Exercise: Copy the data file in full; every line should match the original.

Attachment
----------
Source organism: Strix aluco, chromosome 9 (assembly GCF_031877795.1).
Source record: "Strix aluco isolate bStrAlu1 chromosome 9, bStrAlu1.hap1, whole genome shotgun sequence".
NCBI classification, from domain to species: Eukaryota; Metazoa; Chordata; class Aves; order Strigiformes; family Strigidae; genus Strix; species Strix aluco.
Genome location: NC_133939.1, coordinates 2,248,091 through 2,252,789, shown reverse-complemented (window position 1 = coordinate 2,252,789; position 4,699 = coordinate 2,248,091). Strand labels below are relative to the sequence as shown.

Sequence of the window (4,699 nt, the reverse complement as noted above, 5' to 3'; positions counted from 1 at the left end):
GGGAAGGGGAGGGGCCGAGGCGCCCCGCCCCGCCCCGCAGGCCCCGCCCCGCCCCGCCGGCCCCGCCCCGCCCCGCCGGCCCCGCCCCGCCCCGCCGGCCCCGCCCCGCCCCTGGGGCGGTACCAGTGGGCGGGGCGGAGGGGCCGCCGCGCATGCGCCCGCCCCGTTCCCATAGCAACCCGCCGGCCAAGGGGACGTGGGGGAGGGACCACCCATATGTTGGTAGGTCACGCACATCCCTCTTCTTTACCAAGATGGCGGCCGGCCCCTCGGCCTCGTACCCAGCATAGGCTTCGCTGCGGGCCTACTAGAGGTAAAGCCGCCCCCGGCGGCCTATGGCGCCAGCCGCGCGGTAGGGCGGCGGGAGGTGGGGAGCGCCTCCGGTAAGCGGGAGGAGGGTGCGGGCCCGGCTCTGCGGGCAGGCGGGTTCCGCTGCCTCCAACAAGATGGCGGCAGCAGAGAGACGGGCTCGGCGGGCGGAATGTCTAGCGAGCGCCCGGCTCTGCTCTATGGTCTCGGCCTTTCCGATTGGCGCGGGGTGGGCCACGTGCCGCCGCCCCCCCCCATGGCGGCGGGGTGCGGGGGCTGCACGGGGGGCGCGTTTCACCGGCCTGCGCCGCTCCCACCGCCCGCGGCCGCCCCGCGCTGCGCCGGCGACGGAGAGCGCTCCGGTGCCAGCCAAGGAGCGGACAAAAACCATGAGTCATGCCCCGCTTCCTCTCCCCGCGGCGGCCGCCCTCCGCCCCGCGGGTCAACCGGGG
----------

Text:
Source organism: Strix aluco, chromosome 9 (assembly GCF_031877795.1).
Source record: "Strix aluco isolate bStrAlu1 chromosome 9, bStrAlu1.hap1, whole genome shotgun sequence".
NCBI classification, from domain to species: Eukaryota; Metazoa; Chordata; class Aves; order Strigiformes; family Strigidae; genus Strix; species Strix aluco.
Genome location: NC_133939.1, coordinates 2,248,091 through 2,252,789, shown reverse-complemented (window position 1 = coordinate 2,252,789; position 4,699 = coordinate 2,248,091). Strand labels below are relative to the sequence as shown.

Sequence of the window (4,699 nt, the reverse complement as noted above, 5' to 3'; positions counted from 1 at the left end):
GGGAAGGGGAGGGGCCGAGGCGCCCCGCCCCGCCCCGCAGGCCCCGCCCCGCCCCGCCGGCCCCGCCCCGCCCCGCCGGCCCCGCCCCGCCCCGCCGGCCCCGCCCCGCCCCTGGGGCGGTACCAGTGGGCGGGGCGGAGGGGCCGCCGCGCATGCGCCCGCCCCGTTCCCATAGCAACCCGCCGGCCAAGGGGACGTGGGGGAGGGACCACCCATATGTTGGTAGGTCACGCACATCCCTCTTCTTTACCAAGATGGCGGCCGGCCCCTCGGCCTCGTACCCAGCATAGGCTTCGCTGCGGGCCTACTAGAGGTAAAGCCGCCCCCGGCGGCCTATGGCGCCAGCCGCGCGGTAGGGCGGCGGGAGGTGGGGAGCGCCTCCGGTAAGCGGGAGGAGGGTGCGGGCCCGGCTCTGCGGGCAGGCGGGTTCCGCTGCCTCCAACAAGATGGCGGCAGCAGAGAGACGGGCTCGGCGGGCGGAATGTCTAGCGAGCGCCCGGCTCTGCTCTATGGTCTCGGCCTTTCCGATTGGCGCGGGGTGGGCCACGTGCCGCCGCCCCCCCCCATGGCGGCGGGGTGCGGGGGCTGCACGGGGGGCGCGTTTCACCGGCCTGCGCCGCTCCCACCGCCCGCGGCCGCCCCGCGCTGCGCCGGCGACGGAGAGCGCTCCGGTGCCAGCCAAGGAGCGGACAAAAACCATGAGTCATGCCCCGCTTCCTCTCCCCGCGGCGGCCGCCCTCCGCCCCGCGGGTCAACCGGGG